As a seasoned investigative reporter--he came to SI in 2000, just months after winning a Pulitzer Prize at age 27 for uncovering academic corruption in the University of Minnesota's men's basketball program--staff writer George Dohrmann was initially skeptical about the premise of the story he would write for this week's magazine: that "ghetto loyalty" played a significant role in the downfall of Michael Vick (page¬†68) by keeping him under the influence of friends from home. "You're saying that somebody is not responsible for his own actions, and I'm naturally resistant to that notion," says Dohrmann, who also wrote about the recruiting gamble being taken by Los Angeles high school basketball star Oscar Bellfield (page¬†60). But the two months Dohrmann spent exploring the concept of ghetto loyalty opened his mind to the larger societal forces at play. "I heard all these different explanations for why Vick did what he did: He was stupid, he was arrogant, he thought he could get away with anything," Dohrmann says. "Those all seemed too easy to fall back on. I don't know that the story lessens Vick's culpability, but I hope that it helps people understand precisely what his role was."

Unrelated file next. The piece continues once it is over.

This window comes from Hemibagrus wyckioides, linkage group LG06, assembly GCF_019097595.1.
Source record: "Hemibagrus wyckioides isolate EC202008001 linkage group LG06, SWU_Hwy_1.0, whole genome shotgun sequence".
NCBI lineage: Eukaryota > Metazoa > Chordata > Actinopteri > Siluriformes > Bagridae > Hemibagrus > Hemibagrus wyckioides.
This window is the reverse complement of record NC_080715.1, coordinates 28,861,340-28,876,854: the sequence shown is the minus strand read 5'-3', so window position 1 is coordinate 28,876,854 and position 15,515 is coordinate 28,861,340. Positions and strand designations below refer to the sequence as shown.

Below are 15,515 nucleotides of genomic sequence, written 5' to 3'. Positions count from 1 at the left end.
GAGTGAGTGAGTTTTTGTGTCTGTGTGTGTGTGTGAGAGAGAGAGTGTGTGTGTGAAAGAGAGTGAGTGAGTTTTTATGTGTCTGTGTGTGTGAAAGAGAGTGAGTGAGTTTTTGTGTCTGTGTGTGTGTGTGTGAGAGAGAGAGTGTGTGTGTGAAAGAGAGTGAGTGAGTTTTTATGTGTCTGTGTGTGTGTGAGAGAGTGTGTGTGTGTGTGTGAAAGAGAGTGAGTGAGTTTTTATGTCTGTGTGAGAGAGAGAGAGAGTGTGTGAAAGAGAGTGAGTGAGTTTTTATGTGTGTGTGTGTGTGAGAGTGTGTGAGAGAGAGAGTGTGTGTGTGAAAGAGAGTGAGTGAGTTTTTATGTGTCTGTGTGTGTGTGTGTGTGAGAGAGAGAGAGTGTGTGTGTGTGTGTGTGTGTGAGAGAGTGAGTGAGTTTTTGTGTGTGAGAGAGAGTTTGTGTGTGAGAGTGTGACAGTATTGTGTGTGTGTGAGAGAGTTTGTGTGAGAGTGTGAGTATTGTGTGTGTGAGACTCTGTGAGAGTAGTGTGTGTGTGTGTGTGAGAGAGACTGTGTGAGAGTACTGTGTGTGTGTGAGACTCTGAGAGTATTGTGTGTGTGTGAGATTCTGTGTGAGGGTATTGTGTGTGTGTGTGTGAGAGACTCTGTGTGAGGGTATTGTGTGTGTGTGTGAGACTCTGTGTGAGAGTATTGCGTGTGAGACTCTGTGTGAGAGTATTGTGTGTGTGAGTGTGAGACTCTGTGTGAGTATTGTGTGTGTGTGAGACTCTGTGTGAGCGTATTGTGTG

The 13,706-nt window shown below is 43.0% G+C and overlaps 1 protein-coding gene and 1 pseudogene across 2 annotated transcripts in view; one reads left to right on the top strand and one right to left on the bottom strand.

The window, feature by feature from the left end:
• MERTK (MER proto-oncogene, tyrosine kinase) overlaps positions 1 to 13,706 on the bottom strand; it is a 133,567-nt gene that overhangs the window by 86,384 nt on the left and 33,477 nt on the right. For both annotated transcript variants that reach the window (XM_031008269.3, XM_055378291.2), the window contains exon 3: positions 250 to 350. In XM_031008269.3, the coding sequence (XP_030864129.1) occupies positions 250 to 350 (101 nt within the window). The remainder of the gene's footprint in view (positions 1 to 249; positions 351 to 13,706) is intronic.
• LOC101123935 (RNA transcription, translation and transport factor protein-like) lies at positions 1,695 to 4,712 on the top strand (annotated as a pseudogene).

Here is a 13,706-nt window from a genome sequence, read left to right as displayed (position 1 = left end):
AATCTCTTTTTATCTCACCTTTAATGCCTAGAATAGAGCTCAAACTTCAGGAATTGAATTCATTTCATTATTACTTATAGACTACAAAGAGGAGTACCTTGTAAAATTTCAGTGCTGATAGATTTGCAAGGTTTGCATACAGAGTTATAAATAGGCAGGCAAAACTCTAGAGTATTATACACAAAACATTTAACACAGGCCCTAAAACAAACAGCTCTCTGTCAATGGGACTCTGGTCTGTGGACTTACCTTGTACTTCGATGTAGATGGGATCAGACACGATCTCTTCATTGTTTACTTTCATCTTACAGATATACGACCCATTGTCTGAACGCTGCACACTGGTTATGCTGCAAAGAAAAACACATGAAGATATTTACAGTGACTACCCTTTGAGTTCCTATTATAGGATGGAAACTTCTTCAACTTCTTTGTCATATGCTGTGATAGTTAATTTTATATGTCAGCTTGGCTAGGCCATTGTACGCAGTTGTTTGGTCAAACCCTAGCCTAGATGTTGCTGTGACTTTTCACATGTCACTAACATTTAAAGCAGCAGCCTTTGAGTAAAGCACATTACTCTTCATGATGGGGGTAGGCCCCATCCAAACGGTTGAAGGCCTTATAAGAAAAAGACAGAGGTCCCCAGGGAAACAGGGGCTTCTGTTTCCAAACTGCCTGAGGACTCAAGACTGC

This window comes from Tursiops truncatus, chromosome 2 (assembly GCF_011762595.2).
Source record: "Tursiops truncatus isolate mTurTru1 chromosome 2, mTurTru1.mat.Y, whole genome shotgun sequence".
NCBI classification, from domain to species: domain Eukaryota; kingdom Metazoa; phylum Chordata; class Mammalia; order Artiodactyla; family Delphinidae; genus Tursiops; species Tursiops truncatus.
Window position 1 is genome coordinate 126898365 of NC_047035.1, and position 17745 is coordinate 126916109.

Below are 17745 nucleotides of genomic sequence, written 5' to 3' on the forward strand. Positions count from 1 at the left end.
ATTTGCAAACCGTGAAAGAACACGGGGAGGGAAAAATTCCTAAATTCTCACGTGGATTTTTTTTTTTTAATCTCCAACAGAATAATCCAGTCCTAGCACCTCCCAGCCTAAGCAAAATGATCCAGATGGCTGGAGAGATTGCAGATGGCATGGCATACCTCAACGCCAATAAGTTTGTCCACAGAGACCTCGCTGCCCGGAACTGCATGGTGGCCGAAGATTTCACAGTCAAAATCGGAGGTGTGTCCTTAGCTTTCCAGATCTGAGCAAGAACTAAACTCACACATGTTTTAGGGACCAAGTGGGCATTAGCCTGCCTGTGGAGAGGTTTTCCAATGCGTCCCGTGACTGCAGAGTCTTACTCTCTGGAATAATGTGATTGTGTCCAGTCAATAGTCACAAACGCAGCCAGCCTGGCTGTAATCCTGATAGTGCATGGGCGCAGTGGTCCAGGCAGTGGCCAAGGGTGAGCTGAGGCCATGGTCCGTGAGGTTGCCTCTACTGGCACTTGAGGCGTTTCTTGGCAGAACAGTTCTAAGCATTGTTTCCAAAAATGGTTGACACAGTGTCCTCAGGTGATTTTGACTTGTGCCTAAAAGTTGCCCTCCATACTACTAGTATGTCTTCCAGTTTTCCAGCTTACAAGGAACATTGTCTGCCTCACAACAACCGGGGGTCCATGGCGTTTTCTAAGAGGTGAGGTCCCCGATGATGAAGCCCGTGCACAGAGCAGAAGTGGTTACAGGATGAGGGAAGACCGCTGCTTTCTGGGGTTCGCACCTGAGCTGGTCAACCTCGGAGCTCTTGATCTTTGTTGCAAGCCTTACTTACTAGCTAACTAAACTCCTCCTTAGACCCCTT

This is an article from the Nov. 26, 2007 issue
Co-author Farrell Evans, a writer-reporter who joined SI in 2002, values any chance to explore the intersection of race and sports. Evans, 32, took a leading role in SI's coverage of the Duke men's lacrosse scandal last year and won an award from the Golf Writers Association of America for an '04 piece, cowritten with Alan Shipnuck, about the Shinnecock Hills Golf Club's efforts to disassociate itself from the Shinnecock Indian tribe. "As a black man and a former athlete, I feel like I can bring a different perspective to these stories" says Evans, who played golf at Florida A&M. "Just because athletes like Pacman Jones and Vick have money and celebrity does not mean that the pathologies that shaped their experiences as poor black men are going to suddenly end. There's a real need, beginning in high school, for social programs that help prepare poor African-American athletes to be both professional athletes and citizens."
Dohrmann (left) and Evans investigated how Vick's skills made his life botheasier and more challenging.